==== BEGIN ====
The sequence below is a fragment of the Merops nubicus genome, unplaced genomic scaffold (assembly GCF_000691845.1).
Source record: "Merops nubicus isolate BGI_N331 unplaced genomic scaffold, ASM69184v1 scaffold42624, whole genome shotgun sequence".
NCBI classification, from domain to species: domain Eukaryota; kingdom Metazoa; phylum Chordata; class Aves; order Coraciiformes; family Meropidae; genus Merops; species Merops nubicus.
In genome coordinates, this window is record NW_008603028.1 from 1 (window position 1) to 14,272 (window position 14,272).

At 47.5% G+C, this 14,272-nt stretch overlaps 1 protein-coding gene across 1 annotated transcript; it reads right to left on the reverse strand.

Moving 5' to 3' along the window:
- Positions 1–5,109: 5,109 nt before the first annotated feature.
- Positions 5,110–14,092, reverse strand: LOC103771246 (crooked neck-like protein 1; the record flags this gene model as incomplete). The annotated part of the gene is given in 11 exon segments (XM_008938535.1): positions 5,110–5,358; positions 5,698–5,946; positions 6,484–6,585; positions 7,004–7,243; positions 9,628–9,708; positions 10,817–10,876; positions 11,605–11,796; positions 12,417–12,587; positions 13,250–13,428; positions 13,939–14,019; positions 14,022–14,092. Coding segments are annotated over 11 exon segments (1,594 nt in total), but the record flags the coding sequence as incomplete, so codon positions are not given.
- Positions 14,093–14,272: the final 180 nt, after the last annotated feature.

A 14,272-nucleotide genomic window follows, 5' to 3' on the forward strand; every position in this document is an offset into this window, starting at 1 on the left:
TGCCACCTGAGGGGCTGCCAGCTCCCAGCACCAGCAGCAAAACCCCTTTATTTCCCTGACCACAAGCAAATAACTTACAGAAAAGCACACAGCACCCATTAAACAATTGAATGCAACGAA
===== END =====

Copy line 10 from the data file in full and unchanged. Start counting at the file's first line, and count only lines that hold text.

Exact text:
A 14,272-nucleotide genomic window follows, 5' to 3' on the forward strand; every position in this document is an offset into this window, starting at 1 on the left: